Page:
Microsoft finally gets the need for New Business Models, Vanity Fair Interview provides details

Vanity Fair has an article featuring Satya Nadella, Bill Gates, and Steve Ballmer.  The article is pretty long and has lots of details.  The one that got my attention is these two paragraphs explaining Microsoft’s need for new business models.  One of the things I figured out a couple of years after leaving Microsoft is if you focus on creating new business models, then fit the technology it is so much easier than creating innovative technologies to fit legacy business models.  If you go back in history what Bill Gates did licensing DOS to IBM and keeping the rights to license to others is a new business model.  When you paid $2k for a computer, paying $100 for an OS to make it work was acceptable.

Part of why Microsoft failed with devices is that competitors upended its business model. Google doesn’t charge for the operating system. That’s because Google makes its money on search. Apple can charge high prices because of the beauty and elegance of its devices, where the software and hardware are integrated in one gorgeous package. Meanwhile, Microsoft continued to force outside manufacturers, whose products simply weren’t as compelling as Apple’s, to pay for a license for Windows. And it didn’t allow Office to be used on non-Windows phones and tablets. “The whole philosophy of the company was Windows first,” says Heather Bellini, an analyst at Goldman Sachs. Of course it was: that’s how Microsoft had always made its money.

Nadella lived this dilemma because his job at Microsoft included figuring out the cloud-based future while maintaining the highly profitable Windows server business. And so he did a bunch of things that were totally un-Microsoft-like. He went to talk to start-ups to find out why they weren’t using Microsoft. He put massive research-and-development dollars behind Azure, a cloud-based platform that Microsoft had developed in Skunk Works fashion, which by definition took resources away from the highly profitable existing business. “Very gutsy” is how Marco Iansiti, a Harvard Business School professor who wrote case studies about Nadella, describes these moves.

Microsoft’s big bet on an OS was Longhorn, aka Windows Vista where Ballmer admits he didn’t put resources on Mobile and Browser.  Windows XP was the last Microsoft OS I worked on.  When I saw Longhorn coming I knew this is not going to work.  You can’t tell everyone to be innovative because when you put it all together many things simply don’t work.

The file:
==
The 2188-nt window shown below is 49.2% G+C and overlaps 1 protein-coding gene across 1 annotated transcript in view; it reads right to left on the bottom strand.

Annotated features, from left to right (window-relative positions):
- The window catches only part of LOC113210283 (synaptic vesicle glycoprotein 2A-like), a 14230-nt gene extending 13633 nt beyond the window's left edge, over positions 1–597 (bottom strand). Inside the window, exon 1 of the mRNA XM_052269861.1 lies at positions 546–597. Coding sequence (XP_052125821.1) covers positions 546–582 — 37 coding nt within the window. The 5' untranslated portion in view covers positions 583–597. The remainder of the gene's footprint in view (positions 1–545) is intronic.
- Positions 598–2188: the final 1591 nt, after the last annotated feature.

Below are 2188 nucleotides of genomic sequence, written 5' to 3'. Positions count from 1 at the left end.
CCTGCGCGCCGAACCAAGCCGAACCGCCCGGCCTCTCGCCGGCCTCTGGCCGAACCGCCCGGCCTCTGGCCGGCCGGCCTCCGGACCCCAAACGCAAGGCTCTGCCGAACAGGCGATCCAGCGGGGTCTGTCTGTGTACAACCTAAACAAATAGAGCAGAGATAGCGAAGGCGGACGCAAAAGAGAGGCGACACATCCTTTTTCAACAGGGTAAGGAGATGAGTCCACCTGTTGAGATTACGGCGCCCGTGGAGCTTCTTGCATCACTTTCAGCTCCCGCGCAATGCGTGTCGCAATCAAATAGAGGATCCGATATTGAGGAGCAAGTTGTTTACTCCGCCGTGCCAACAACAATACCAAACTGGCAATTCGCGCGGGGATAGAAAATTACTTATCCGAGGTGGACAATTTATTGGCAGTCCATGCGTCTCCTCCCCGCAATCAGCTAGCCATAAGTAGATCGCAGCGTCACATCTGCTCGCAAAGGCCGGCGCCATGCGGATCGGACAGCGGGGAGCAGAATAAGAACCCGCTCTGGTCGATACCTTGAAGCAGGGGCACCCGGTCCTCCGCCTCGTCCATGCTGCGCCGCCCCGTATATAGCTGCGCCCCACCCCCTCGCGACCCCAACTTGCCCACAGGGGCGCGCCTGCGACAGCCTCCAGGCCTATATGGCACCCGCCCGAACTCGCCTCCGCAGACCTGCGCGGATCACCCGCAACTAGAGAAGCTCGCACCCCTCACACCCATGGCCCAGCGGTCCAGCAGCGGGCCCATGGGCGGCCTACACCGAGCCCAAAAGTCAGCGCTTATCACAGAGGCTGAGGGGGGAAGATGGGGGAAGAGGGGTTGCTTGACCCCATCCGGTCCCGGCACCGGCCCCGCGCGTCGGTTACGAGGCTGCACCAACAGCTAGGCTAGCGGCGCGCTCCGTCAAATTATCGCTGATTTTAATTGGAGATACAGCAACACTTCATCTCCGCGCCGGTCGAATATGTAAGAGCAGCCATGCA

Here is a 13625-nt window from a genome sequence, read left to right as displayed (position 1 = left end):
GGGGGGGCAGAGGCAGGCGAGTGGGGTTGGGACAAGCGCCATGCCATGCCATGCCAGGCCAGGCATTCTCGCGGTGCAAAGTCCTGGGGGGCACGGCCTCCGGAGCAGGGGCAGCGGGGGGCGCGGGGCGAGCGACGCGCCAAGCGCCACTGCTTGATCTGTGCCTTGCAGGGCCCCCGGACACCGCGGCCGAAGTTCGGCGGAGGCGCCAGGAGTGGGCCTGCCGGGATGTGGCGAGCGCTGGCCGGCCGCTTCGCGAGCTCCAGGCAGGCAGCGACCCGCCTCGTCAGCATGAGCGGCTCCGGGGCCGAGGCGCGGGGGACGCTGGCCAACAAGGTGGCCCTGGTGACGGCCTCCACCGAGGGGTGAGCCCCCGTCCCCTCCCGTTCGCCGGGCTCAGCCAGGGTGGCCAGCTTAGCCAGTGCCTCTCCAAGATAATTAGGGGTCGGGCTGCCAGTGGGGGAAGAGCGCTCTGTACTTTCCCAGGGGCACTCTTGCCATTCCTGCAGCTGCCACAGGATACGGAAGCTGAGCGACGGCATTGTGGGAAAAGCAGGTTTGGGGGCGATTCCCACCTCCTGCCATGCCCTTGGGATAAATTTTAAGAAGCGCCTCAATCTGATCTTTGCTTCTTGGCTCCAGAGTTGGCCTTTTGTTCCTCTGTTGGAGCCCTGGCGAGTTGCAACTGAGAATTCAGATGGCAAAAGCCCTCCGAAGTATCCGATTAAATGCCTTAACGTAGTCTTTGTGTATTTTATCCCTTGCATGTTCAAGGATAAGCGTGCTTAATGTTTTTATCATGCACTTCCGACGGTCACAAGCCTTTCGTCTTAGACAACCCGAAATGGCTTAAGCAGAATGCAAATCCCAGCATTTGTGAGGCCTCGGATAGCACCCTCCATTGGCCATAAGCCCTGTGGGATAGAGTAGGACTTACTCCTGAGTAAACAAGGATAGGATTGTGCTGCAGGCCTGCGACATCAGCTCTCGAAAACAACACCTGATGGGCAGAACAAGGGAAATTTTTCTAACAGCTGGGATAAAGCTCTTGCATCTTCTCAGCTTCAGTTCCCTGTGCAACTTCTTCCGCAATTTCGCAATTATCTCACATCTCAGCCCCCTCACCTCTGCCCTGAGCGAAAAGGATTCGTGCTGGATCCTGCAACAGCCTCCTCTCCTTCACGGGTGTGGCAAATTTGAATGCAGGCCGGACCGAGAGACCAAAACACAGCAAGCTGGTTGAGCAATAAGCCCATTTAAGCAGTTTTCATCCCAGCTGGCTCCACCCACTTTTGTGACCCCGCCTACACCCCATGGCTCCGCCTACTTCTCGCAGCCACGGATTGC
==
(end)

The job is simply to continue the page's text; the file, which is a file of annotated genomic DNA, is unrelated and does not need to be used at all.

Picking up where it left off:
What Ballmer calls his “biggest mistake,” though, is neither phones nor search. It was a software project called Longhorn, and it happened early in his tenure. Longhorn, which Microsoft began working on in 2000, was supposed to be the next generation of Windows. Gates, who served as Microsoft’s chief software architect from when he stepped down as C.E.O., in 2000, until 2006, led the project. “It was a foolishly ambitious project, more ambitious than could be built,” says a former Microsoft executive. Gates is a big-picture technologist, not a product person—and he couldn’t or wouldn’t listen to the engineers who were telling him that what he wanted couldn’t be done. Worse, Longhorn basically failed just as Apple released Tiger, which did what Longhorn aspired to do. Microsoft had to start over from scratch three years into it. Renamed “Vista,” the operating system was released late, lacked key features, and had many failings that enraged customers.

“The worst work I did was from 2001 to 2004,” says Ballmer. “And the company paid a price for bad work. I put the A-team resources on Longhorn, not on phones or browsers. All our resources were tied up on the wrong thing.” Who shoulders the blame is a matter of debate, but the fact is neither Ballmer nor Gates stopped the failure from happening, even as almost everyone else saw it coming.

In some ways Microsoft needed to get back to its past and write apps for other platforms.  Microsoft used to be the biggest app developer for the Mac with Word, Excel, Powerpoint.

Microsoft’s historical reluctance to open Windows and Office is why it was such a big deal when in late March, less than two months after becoming C.E.O., Nadella announced that Microsoft would offer Office for Apple’s iPad. A team at the company had been working on it for about a year. Ballmer says he would have released it eventually, but Nadella did it immediately. Nadella also announced that Windows would be free for devices smaller than nine inches, meaning phones and small tablets. “Now that we have 30 million users on the iPad using it, that is 30 million people who never used Office before [on an iPad,]” he says. “And to me that’s what really drives us.” These are small moves in some ways, and yet they are also big. “It’s the first time I have listened to a senior Microsoft executive admit that they are behind,” says one institutional investor. “The fact that they are giving away Windows, their bread and butter for 25 years—it is quite a fundamental change.”

VF closes with the perspective of there is a future story unfolding.

Introducing Ballmer at Oxford, his friend Peter Tufano, the dean of the business school there, said, “When we write the history of business for the 20th century and the 21st century, there is going to be a whole chapter on Microsoft.” Of course that’s true. In the next few years, we’ll know if that chapter is celebratory—or a cautionary tale.